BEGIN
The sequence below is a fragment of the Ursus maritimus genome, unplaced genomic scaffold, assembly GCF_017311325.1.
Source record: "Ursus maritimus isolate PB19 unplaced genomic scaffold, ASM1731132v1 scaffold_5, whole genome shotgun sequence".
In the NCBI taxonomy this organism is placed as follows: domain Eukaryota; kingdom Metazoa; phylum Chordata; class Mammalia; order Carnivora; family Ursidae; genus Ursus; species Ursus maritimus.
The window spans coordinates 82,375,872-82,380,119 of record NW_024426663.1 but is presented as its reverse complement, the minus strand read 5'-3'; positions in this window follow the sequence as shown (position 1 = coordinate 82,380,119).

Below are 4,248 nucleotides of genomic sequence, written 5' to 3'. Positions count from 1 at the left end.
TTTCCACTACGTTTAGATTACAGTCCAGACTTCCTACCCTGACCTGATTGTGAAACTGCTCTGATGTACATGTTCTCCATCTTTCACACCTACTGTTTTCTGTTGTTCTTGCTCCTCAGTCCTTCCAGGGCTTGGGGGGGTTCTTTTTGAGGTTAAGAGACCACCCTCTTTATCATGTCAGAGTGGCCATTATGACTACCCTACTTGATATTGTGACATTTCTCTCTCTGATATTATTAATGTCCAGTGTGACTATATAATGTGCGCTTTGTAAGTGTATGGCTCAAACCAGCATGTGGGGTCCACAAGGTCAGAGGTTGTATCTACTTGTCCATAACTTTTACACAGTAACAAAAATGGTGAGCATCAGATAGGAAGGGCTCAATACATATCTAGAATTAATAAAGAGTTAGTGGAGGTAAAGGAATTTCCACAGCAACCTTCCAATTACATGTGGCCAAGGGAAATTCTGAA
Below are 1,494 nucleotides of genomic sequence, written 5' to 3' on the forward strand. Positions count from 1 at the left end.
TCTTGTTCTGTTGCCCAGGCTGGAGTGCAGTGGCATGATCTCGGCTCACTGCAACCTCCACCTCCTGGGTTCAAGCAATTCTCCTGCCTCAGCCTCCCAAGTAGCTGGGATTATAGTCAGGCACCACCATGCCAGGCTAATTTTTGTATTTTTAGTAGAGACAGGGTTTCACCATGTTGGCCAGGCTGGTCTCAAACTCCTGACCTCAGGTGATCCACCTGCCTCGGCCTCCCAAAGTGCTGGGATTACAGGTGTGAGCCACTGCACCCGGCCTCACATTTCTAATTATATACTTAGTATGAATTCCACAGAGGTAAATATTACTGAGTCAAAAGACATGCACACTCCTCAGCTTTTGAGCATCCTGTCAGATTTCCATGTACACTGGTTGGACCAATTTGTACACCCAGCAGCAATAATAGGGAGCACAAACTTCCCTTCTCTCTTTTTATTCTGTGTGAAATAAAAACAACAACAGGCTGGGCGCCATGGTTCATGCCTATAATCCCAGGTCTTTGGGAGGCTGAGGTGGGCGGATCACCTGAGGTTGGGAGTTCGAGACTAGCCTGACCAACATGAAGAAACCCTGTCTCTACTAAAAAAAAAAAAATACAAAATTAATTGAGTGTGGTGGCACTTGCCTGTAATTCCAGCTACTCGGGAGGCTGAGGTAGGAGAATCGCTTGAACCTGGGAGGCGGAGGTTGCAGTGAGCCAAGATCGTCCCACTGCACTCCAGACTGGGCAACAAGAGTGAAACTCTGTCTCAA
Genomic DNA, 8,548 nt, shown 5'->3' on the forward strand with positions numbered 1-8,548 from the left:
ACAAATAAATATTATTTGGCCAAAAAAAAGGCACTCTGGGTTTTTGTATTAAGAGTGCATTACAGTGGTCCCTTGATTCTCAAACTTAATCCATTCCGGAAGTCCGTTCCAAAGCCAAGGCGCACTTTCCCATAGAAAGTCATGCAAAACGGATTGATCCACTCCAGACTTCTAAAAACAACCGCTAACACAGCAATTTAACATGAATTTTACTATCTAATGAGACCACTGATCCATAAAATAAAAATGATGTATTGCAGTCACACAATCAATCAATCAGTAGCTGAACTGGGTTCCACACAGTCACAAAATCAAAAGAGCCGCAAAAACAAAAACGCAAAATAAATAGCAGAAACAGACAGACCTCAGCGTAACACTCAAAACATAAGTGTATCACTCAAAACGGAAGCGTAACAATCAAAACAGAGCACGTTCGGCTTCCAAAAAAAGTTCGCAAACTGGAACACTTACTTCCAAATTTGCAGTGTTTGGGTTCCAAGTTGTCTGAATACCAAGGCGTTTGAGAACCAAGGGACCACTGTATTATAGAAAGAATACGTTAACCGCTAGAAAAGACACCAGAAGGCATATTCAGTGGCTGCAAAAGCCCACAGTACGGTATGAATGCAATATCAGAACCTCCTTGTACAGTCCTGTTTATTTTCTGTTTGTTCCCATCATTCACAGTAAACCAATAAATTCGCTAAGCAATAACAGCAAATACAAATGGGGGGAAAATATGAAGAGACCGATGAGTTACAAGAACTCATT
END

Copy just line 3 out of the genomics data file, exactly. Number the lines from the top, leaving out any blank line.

In the NCBI taxonomy this organism is placed as follows: domain Eukaryota; kingdom Metazoa; phylum Chordata; class Mammalia; order Carnivora; family Ursidae; genus Ursus; species Ursus maritimus.